Clara was surprised that, instead of a blanket compassionate response from her community, there was a group in her own community that was more sympathetic with the National Rifle Association (NRA) than the children’s families. She was disturbed as the American President responded with empty rhetoric, and that American politics seemed more concerned with wealthy donors.

Clara has had trouble processing what she believes the world should be like and what the world is actually like at this moment.

Clara began to feel anxious and sometimes weepy. But she felt generally ok. But she felt like she had a pit in her stomach alot, sometimes felt nauseous, and would jump at loud noises.

And then the unthinkable happened. Two months ago, a threat was called in to the elementary school attended by Clara’s son. The police responded by locking down the schools, posting armed officers at the schools, issuing warnings to the community to stay indoors and investigating the threat. The threat turned out to be false. The administration and the teachers had shielded the younger students from negative information and Clara’s son was mostly unaware.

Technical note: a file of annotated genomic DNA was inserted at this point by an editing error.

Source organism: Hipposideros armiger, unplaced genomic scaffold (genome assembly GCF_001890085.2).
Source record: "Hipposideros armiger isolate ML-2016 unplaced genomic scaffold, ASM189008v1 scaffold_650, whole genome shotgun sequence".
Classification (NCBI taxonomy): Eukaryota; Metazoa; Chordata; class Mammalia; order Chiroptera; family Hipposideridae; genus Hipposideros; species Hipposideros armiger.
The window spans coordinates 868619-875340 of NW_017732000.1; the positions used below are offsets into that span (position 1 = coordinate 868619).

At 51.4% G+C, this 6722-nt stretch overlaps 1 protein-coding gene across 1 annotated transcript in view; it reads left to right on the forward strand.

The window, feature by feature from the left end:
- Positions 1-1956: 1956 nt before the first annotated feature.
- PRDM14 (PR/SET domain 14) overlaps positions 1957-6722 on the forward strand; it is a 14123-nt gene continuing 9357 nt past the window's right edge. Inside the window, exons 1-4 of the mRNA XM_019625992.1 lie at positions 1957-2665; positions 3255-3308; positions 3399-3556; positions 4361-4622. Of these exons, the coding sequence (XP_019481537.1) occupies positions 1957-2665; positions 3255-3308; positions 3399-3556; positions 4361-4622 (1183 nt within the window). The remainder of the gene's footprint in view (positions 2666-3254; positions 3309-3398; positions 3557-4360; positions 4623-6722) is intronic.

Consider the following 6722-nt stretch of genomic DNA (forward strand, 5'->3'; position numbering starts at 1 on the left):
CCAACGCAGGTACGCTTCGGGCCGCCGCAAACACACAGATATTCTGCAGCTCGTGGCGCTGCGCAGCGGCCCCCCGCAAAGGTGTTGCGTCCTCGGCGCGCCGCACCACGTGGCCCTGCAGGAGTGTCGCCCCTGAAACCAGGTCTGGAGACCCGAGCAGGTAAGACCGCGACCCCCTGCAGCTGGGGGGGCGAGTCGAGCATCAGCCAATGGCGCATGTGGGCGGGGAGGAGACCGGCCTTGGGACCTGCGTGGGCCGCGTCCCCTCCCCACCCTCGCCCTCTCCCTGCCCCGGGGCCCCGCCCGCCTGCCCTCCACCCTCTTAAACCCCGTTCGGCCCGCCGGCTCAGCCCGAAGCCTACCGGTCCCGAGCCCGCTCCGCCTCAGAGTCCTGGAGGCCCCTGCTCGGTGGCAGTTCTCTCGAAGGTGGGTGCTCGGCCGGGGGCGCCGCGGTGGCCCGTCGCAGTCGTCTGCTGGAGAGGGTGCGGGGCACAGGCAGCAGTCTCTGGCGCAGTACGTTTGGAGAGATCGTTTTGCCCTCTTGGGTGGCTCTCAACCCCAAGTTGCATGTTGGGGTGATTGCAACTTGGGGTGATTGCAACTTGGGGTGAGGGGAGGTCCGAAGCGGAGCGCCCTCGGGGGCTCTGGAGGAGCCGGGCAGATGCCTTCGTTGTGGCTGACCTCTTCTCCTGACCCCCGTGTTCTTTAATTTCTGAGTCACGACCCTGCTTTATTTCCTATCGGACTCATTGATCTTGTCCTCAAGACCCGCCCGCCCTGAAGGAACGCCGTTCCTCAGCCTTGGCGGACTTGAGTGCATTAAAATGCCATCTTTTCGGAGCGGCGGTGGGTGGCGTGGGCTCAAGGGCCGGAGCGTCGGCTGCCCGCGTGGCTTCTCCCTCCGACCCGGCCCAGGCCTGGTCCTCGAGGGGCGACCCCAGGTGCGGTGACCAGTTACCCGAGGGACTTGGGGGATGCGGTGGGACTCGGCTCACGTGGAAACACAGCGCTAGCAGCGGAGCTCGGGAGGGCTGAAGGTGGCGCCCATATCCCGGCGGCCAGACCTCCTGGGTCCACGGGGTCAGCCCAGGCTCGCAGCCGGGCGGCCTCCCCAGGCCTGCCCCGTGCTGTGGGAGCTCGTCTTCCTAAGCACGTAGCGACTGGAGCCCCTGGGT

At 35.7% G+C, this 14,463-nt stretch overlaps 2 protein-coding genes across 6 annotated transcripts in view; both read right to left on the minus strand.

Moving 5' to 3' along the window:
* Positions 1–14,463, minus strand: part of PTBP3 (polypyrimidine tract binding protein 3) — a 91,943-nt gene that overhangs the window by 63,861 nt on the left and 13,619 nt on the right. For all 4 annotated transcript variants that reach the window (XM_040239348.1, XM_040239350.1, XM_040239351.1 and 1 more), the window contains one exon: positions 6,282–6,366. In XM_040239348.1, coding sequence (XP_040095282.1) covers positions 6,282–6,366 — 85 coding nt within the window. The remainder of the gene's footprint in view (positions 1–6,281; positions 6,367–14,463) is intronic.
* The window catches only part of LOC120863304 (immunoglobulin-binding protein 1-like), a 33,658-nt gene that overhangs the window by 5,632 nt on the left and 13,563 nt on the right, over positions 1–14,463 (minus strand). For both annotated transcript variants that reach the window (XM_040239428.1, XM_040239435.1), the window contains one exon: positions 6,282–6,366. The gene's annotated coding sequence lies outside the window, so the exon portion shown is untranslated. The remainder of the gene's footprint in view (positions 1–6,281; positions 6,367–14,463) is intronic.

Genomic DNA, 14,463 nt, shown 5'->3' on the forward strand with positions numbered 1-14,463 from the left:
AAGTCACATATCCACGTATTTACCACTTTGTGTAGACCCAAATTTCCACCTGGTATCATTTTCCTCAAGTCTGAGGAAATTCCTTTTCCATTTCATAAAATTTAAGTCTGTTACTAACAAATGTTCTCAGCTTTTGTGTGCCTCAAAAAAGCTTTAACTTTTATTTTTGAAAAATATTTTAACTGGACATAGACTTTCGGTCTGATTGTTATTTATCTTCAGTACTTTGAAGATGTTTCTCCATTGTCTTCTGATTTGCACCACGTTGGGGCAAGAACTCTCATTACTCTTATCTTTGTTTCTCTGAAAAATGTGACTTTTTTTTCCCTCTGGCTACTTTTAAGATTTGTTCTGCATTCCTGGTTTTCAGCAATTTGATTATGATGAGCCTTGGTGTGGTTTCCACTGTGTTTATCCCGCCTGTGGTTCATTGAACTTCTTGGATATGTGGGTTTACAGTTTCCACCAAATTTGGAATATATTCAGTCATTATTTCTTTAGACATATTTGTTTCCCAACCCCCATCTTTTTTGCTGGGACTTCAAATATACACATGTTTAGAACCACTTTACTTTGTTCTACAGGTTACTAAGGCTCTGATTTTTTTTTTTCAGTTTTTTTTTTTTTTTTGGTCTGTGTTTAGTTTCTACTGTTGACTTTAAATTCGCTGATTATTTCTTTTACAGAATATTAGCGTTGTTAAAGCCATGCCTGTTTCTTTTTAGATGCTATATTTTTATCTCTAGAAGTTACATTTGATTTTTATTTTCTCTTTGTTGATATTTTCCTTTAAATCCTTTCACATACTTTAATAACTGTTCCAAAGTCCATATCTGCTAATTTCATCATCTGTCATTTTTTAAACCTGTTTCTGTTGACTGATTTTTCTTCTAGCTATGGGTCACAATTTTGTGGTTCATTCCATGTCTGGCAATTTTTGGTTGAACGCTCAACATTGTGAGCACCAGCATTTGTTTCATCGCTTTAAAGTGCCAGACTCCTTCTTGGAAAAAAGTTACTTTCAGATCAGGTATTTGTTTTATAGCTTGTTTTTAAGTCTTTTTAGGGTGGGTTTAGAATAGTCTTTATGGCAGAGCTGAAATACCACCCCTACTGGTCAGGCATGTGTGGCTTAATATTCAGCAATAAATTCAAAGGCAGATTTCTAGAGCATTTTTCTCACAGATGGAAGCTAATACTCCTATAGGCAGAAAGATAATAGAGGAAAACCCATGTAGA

During the lockdown, Clara waited at home, anxiously watching the local news for information. She called her husband at work, her sister in another state, and some other moms in the community to share during the anxious wait-time. When she got the word that it was a false report, Clara was relieved, but the incident left Clara quite shaken up, as were the parents and residents in the community.